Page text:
The Scotsman’s team of music critics lend their ears to the latest releases...
Even at the height of their success in the 1980s, Ultravox didn’t quite fit in with their New Romantic peers. Twenty-eight years on from their last album, they are not just out of step but out of time on the confidently titled Brilliant. Fans who have kept the faith will probably love it, groaning as it is with the weight of Billy Currie’s signature mock baroque analogue synth licks and Midge Ure’s po-faced lyrical pomp. Trouble is that Chris Martin is the go-to guy these days for rousing calls to arms about nothing too specific, while Muse are at least in on the joke when it comes to ludicrous overstatement.
Scissor Sisters: Magic Hour
There are moments on Scissor Sisters’ fourth album when the New York party troupe unashamedly play up to their strengths with an Elton-style 1970s piano stomper, or allow the plaintive quality in Jake Shears’ fluent falsetto its full extension.
But Magic Hour is lighter on the tremulous, melancholic ballads, and pulls its killer pop punches, which is not a good look for such accomplished songsmiths, especially when their alternative is to incline towards the ubiquitous rave-flavoured dance pop of the moment and house and R&B-influenced jams such as Keep Your Shoes On and Let’s Have A Kiki. I don’t know what a kiki is (and probably don’t want to), but at least it sounds like they are keeping up their incorrigible streak.
Snowgoose: Harmony Springs
Open Hearth, Only available online
This debut album from Glasgow’s Snowgoose arrives with judicious timing as the weather takes a turn for the summery. Harmony Springs makes for beautiful, balmy listening, drawing principally on fragrant 1960s folk for inspiration and seductively executed by Anna Sheard, a vocalist out of time, with the sterling backing of an indie supergroup comprising members and associates of Teenage Fanclub, The Soup Dragons and Belle & Sebastian.
Collectively, they’ve obviously heard a Pentangle album or two, but there are also echoes of Jefferson Airplane in the acid folk of Shifting Sands and a Gallic dreaminess to Migration Season.
Piers Hellawell: Airs, Waters
From the Messiaen-like ecstasy Agricolas for clarinet and orchestra – a gorgeously impassioned work played by Robert Plane and the RTE National Symphony Orchestra – to the suspended images of Airs, Waters and Floating Islands for solo piano (Mary Dullea), and the quirky transparency of Etruscan Games for piano trio, this compendium of music by Ulster-based Piers Hellawell is a rich kaleidoscope of inspired creativity. It doesn’t end there. The same RTE orchestra, under Pierre-André Valade capture the glitzy freneticism of Degrees of Separation, despite some iffy unison violin intonation. Music well worth getting to know.
Loose Tubes: Säd Afrika
LOST MARBLE, £12.99
Loose Tubes did not record much during their half-dozen active years, which makes this second set of live recordings (Dancing on Frith Street was released two years ago) from the ground-breaking big band’s final gigs at Ronnie Scott’s in 1990 all the more welcome. The music captures the wide-ranging eclecticism, zany sense of humour and high quality playing that became their trademarks.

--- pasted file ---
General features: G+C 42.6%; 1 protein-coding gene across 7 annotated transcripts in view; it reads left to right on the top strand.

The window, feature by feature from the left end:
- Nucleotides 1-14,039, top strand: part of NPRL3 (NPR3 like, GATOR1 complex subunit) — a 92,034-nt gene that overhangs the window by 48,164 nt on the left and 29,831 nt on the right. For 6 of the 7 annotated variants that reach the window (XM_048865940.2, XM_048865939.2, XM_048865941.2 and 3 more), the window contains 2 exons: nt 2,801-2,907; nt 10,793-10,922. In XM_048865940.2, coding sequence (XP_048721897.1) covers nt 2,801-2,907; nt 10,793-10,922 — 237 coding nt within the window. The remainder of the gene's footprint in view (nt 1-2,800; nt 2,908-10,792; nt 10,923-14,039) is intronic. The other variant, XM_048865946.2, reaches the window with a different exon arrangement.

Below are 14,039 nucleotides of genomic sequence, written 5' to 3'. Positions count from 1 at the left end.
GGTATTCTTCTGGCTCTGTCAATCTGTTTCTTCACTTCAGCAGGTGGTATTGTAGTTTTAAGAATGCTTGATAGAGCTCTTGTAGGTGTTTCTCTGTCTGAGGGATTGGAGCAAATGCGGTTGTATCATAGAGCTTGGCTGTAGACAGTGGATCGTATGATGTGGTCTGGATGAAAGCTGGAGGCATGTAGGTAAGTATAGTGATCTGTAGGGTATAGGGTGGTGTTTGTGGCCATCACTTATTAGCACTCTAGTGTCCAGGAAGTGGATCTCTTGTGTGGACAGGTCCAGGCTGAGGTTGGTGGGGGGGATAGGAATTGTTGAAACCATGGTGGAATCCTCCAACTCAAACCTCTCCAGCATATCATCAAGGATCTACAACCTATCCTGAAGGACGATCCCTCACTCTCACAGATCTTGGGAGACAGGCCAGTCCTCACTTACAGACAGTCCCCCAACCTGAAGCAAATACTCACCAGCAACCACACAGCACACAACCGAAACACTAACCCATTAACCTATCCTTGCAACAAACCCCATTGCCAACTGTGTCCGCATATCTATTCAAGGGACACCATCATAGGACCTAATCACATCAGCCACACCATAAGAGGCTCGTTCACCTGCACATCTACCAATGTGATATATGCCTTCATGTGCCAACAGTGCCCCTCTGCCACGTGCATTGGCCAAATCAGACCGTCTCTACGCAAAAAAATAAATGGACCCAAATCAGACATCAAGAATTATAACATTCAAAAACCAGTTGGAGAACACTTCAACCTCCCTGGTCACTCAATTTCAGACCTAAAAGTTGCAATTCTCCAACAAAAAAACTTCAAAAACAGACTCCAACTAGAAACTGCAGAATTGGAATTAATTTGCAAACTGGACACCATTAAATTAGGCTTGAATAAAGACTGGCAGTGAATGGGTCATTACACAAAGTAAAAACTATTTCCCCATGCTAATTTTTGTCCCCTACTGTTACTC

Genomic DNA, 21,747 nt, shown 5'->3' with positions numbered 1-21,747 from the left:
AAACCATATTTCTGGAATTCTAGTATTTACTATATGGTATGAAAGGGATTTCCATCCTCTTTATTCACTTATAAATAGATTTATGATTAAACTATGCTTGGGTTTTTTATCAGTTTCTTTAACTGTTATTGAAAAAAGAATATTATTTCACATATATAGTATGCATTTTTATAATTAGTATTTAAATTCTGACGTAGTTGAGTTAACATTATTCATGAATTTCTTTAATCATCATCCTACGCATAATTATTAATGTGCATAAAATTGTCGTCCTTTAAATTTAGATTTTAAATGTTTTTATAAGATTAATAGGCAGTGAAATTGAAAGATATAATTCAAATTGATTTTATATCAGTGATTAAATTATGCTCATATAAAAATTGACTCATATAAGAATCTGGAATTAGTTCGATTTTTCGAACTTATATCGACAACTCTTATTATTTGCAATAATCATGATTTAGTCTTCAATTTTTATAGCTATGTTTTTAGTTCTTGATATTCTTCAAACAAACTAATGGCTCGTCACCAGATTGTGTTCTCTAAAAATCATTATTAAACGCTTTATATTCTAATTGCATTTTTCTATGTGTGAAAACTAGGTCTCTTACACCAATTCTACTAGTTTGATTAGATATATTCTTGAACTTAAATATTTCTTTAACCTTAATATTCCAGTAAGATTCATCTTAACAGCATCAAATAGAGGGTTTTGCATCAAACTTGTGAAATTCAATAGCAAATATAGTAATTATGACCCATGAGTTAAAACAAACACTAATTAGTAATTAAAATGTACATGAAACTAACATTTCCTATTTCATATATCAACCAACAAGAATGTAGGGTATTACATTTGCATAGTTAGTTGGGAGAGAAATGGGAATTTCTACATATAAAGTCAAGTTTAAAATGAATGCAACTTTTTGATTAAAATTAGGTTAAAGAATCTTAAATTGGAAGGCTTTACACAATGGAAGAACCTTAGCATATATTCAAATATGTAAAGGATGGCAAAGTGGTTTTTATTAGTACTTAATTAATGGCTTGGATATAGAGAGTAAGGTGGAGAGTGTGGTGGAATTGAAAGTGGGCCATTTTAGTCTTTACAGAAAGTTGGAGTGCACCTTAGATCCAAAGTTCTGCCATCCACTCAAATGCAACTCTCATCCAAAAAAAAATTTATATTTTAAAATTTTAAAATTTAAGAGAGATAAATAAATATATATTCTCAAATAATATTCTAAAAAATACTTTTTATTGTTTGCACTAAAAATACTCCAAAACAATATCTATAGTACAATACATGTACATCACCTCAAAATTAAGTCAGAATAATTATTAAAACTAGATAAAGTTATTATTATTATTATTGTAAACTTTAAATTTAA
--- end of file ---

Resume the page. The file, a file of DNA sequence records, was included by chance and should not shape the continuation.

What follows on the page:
At First Light: Idir
At First Light, £12.99
This is an impressively polished debut album from a trio of respected Ulster instrumentalists – John McSherry on uilleann pipes and whistles, fiddler Dónal O’Connor and piper and percussionist Francis McIlduff. Accompanied by guests including guitarists Tony Byrne and Paul McSherry, they demonstrate exhilarating flair and crisp timing in nimble sets such as Rolling in Rosemount, which opens with a snappy polka and climaxes with a full-tilt jig straight out of the Sliabh Luachra slide tradition.
Other highlights include the captivatingly syncopated Asturian El Garrotín, O’Connor’s sumptuous fiddle rendering of the song air Máire an Chúil ór Bhuí, or the wonderful twin-pipes keening of Roy’s Hands.Guest singer Ciara McCrickard handles the old Ulster song Aird uí Chuain with great delicacy, although it does seem a shame to thirl such a limpid air to a rhythmic piano and bodhran accompaniment, no matter how subtle. Overall, though, a delight to listen to.
Tashi Lhunpo Monks: Wisdom and Insight
This CD is released to mark the 40th anniversary of the founding of the Tashi Lhunpo monastery in exile, and it coincides with the start of a UK tour which will bring the monks to Scotland – Helensburgh, Mull, Lochinver, and Poolewe – in late July. These monks reflect remarkable triumph in an adversity which started when China’s crackdown began in earnest in 1959; the refugees’ perilous march through the Himalayas took them to Mysore where they built a magnificent new monastery with their own hands. The first prayer sung on this CD goes back in time to the very beginning of the tradition the monks so devotedly uphold – when 1000 Buddhist scholars gathered in Nalanda university 2000 years ago, and communally created the “prayer of wisdom” which all Tibetan monks still sing each morning today. And the second prayer – “praise to Buddha” – reflects a wonderfully colourful creation myth, which began when the umbilical cord of Lama Tsongkhapa (born in 1357) fell to the ground. A sandalwood tree grew from the spot, with each leaf bearing a picture of the Buddha, so on that spot a monastery was built. The prayer celebrates the Wheel of Life illustrating the six realms of existence, with the central hub occupied by the destroyer of death, with a cockerel, a snake, and a pig representing the three basic evils – desire, anger, and ignorance. Meanwhile the six spokes of the wheel each has its own hieratic significance. It’s not essential to know any of this to appreciate the gently mystical momentum of the chants, but such a rich invisible world has a charm of its own.